Core Tenets of Organizational Culture
Derek & Laura Cabrera
Derek Cabrera (Ph.D., Cornell) is an internationally known systems scientist and serves on the faculty of Cornell University where he teaches systems thinking, systems leadership, and systems mapping and is Program Director for the Graduate Certification Program in Systems Thinking, Modeling, and Leadership (STML). He is a senior scientist at Cabrera Research Lab. Laura Cabrera (B.S., M.P.A, & PhD, Cornell) currently teaches Systems Thinking and Modeling and Systems Leadership at Cornell University at the Institute for Policy Affairs. She is also a senior researcher at the Cabrera Research Lab. Over the past decade, Cabrera has applied her expertise in research methods and translational research to increase public understanding, practical application, and dissemination of sophisticated systems science and systems thinking models.
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This post is an excerpt from Chapter 6 of Flock Not Clock.
Members of your organization will share a large number of mental models, all of varying importance and centrality to the organization and its success. So what are the most important mental models—the pillars of your culture? Where do you focus first and foremost? Organizational success depends on sharing the right mental models, ones that are complexity-friendly and promote learning and adaptation.
The single most important mental model of any organization is its vision—the desired goal or future state the organization seeks (its raison d’être). CEO and author of Fueled by Failure, Jeremy Bloom, offers the following first step for creating a strong culture: “Establishing a culture you believe in means having a clear and consistent vision and knowing how you'd like everyone, inside and outside, to view the company.” Steve Howe of EY explained: “To improve its culture, a company must first define its purpose: why does it exist, and what greater good does it serve?” So the mental model you must first inculcate is your vision.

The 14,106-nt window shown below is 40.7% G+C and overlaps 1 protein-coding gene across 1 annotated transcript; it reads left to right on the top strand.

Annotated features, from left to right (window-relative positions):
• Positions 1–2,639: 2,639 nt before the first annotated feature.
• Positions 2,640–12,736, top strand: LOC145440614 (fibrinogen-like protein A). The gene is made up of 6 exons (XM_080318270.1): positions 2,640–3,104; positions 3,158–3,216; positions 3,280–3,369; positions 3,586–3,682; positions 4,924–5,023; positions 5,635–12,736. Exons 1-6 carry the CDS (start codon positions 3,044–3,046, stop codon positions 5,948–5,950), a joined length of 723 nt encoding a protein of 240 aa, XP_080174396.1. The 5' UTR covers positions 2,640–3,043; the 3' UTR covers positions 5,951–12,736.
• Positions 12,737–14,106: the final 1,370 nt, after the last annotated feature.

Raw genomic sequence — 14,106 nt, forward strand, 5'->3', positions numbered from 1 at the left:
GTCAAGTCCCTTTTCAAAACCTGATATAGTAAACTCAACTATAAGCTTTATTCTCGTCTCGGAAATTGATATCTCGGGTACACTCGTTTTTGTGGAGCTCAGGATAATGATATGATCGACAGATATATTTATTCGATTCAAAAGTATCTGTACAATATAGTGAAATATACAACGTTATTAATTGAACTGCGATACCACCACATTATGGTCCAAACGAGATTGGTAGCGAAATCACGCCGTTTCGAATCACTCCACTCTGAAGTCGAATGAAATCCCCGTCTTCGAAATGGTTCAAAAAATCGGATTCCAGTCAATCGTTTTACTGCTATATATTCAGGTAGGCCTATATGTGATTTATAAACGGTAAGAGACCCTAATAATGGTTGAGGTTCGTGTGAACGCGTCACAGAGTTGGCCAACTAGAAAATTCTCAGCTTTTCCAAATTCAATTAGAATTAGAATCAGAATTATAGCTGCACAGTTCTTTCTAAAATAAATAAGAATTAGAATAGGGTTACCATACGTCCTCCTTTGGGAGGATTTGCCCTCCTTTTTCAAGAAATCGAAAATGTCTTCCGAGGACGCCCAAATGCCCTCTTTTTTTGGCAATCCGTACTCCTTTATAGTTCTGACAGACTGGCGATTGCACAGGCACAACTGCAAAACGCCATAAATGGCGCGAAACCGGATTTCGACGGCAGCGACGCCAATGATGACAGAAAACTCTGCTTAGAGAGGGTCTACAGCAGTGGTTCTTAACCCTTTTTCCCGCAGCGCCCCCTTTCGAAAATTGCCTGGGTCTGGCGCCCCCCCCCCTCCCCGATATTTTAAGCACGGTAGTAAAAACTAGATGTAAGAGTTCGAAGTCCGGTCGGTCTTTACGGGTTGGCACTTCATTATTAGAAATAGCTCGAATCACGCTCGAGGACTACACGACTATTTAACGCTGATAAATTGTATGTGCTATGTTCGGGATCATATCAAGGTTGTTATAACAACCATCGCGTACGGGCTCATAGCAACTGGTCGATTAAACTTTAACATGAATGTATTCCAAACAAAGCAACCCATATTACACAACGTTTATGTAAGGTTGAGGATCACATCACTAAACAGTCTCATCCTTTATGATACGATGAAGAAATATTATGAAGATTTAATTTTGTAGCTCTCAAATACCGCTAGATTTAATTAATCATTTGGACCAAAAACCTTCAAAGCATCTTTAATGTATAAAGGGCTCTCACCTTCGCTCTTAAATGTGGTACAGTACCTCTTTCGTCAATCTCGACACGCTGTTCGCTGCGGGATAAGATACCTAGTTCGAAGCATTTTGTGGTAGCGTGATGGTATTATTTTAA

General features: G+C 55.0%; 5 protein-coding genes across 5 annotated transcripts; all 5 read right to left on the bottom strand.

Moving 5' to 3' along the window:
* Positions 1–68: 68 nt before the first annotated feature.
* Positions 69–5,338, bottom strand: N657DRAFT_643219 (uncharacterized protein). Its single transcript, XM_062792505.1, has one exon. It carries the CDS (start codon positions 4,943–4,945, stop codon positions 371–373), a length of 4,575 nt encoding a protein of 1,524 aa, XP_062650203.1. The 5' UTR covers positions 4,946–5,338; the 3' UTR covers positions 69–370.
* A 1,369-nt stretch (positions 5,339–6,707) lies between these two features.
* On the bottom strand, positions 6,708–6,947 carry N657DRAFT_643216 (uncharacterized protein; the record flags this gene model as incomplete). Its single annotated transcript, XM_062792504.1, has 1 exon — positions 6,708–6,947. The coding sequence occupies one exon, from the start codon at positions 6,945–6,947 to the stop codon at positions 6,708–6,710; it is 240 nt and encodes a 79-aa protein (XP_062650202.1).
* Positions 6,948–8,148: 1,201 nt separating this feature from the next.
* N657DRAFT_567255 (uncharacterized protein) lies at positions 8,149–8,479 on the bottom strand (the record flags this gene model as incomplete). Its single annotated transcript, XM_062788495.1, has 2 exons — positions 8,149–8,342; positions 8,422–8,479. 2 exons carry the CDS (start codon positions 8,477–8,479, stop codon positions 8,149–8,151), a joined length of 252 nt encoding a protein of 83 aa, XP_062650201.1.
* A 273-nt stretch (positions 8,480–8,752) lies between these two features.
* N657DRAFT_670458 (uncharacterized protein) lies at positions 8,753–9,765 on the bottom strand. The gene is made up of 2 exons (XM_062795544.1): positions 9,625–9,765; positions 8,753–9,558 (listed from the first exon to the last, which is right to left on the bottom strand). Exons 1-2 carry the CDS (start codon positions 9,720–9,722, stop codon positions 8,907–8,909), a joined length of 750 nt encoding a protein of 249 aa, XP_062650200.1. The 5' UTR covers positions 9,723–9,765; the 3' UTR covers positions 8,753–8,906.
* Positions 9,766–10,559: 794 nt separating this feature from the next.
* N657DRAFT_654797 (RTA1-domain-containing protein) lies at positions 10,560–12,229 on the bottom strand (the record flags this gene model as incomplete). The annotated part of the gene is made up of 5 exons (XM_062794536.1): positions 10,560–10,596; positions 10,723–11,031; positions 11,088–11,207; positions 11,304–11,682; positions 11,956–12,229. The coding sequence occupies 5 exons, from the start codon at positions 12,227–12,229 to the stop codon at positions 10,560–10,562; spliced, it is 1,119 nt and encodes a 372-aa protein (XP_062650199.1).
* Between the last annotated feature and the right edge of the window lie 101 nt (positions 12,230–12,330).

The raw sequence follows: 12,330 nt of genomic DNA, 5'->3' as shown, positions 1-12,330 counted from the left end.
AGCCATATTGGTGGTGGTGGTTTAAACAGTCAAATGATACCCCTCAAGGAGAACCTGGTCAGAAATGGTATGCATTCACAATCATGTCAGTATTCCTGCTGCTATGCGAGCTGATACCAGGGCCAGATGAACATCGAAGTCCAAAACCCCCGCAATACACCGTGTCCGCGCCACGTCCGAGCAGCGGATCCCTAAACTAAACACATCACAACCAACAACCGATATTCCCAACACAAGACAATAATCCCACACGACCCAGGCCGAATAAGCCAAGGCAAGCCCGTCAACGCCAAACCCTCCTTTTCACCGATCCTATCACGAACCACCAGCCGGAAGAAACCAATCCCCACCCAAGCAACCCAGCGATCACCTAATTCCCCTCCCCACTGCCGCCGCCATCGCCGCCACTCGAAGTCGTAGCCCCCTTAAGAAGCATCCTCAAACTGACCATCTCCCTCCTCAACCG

Inextricably linked to that is the mission—the steps you repeat to achieve the vision. We can’t emphasize enough how important it is for people to know what they must do and why they are doing it (that is, to what end)! As UK psychology professor Steve Taylor writes, “The need for purpose is one of the defining characteristics of human beings. Human beings crave purpose, and suffer serious psychological difficulties when we don’t have it. Purpose is a fundamental component of a fulfilling life.”
All capacity systems in your organization should be geared toward executing the mission (to achieve the vision); there should be shared understandings around capacity, as well. What does this entail? It is vital that every single member of your organization understands:
- The major capacity systems of the organization, including their purpose (to fulfill the mission to achieve the vision)
- How the systems fit together (align) to form a system of systems
- How he or she contributes to capacity (i.e., what her or his role is in the different capacity systems)
Finally, the learning function must also be enculturated, so that the organization’s mental models can be updated to reflect reality and facilitate adaptation to internal and external conditions and events.